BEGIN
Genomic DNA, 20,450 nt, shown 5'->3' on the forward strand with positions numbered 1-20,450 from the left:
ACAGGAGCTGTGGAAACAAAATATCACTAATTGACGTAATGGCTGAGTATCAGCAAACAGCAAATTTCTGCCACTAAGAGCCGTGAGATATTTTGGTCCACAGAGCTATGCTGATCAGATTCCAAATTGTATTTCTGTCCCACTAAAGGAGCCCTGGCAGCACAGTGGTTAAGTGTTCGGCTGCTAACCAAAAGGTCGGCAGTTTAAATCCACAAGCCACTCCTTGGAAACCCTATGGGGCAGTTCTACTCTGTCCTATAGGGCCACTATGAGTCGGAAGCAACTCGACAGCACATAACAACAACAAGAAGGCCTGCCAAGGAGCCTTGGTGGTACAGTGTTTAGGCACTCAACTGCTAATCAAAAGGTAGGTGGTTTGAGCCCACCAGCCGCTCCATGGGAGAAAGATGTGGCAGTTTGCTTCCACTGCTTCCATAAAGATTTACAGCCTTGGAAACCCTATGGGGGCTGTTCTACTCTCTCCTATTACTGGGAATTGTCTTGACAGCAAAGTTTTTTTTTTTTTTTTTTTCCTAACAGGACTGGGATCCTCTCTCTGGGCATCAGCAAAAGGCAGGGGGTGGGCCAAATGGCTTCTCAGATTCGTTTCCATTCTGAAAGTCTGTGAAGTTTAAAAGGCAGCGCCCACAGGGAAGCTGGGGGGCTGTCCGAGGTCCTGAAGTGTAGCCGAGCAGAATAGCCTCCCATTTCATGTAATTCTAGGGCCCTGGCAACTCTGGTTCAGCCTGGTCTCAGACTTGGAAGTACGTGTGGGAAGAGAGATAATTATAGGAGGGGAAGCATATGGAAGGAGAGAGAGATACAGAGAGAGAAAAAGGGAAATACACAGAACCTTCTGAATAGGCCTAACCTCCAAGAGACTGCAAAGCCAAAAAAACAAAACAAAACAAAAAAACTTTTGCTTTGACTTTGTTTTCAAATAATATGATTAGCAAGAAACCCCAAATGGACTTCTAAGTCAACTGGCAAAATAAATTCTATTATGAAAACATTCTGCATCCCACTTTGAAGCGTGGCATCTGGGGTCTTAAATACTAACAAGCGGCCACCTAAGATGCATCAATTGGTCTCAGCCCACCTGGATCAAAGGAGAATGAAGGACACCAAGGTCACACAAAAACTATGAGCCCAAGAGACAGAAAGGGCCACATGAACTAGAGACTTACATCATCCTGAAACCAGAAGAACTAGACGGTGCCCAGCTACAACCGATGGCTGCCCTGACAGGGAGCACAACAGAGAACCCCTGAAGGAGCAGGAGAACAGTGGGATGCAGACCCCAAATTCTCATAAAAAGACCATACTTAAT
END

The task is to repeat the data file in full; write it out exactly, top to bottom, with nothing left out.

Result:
Genomic DNA, 20,450 nt, shown 5'->3' on the forward strand with positions numbered 1-20,450 from the left:
ACAGGAGCTGTGGAAACAAAATATCACTAATTGACGTAATGGCTGAGTATCAGCAAACAGCAAATTTCTGCCACTAAGAGCCGTGAGATATTTTGGTCCACAGAGCTATGCTGATCAGATTCCAAATTGTATTTCTGTCCCACTAAAGGAGCCCTGGCAGCACAGTGGTTAAGTGTTCGGCTGCTAACCAAAAGGTCGGCAGTTTAAATCCACAAGCCACTCCTTGGAAACCCTATGGGGCAGTTCTACTCTGTCCTATAGGGCCACTATGAGTCGGAAGCAACTCGACAGCACATAACAACAACAAGAAGGCCTGCCAAGGAGCCTTGGTGGTACAGTGTTTAGGCACTCAACTGCTAATCAAAAGGTAGGTGGTTTGAGCCCACCAGCCGCTCCATGGGAGAAAGATGTGGCAGTTTGCTTCCACTGCTTCCATAAAGATTTACAGCCTTGGAAACCCTATGGGGGCTGTTCTACTCTCTCCTATTACTGGGAATTGTCTTGACAGCAAAGTTTTTTTTTTTTTTTTTTTCCTAACAGGACTGGGATCCTCTCTCTGGGCATCAGCAAAAGGCAGGGGGTGGGCCAAATGGCTTCTCAGATTCGTTTCCATTCTGAAAGTCTGTGAAGTTTAAAAGGCAGCGCCCACAGGGAAGCTGGGGGGCTGTCCGAGGTCCTGAAGTGTAGCCGAGCAGAATAGCCTCCCATTTCATGTAATTCTAGGGCCCTGGCAACTCTGGTTCAGCCTGGTCTCAGACTTGGAAGTACGTGTGGGAAGAGAGATAATTATAGGAGGGGAAGCATATGGAAGGAGAGAGAGATACAGAGAGAGAAAAAGGGAAATACACAGAACCTTCTGAATAGGCCTAACCTCCAAGAGACTGCAAAGCCAAAAAAACAAAACAAAACAAAAAAACTTTTGCTTTGACTTTGTTTTCAAATAATATGATTAGCAAGAAACCCCAAATGGACTTCTAAGTCAACTGGCAAAATAAATTCTATTATGAAAACATTCTGCATCCCACTTTGAAGCGTGGCATCTGGGGTCTTAAATACTAACAAGCGGCCACCTAAGATGCATCAATTGGTCTCAGCCCACCTGGATCAAAGGAGAATGAAGGACACCAAGGTCACACAAAAACTATGAGCCCAAGAGACAGAAAGGGCCACATGAACTAGAGACTTACATCATCCTGAAACCAGAAGAACTAGACGGTGCCCAGCTACAACCGATGGCTGCCCTGACAGGGAGCACAACAGAGAACCCCTGAAGGAGCAGGAGAACAGTGGGATGCAGACCCCAAATTCTCATAAAAAGACCATACTTAAT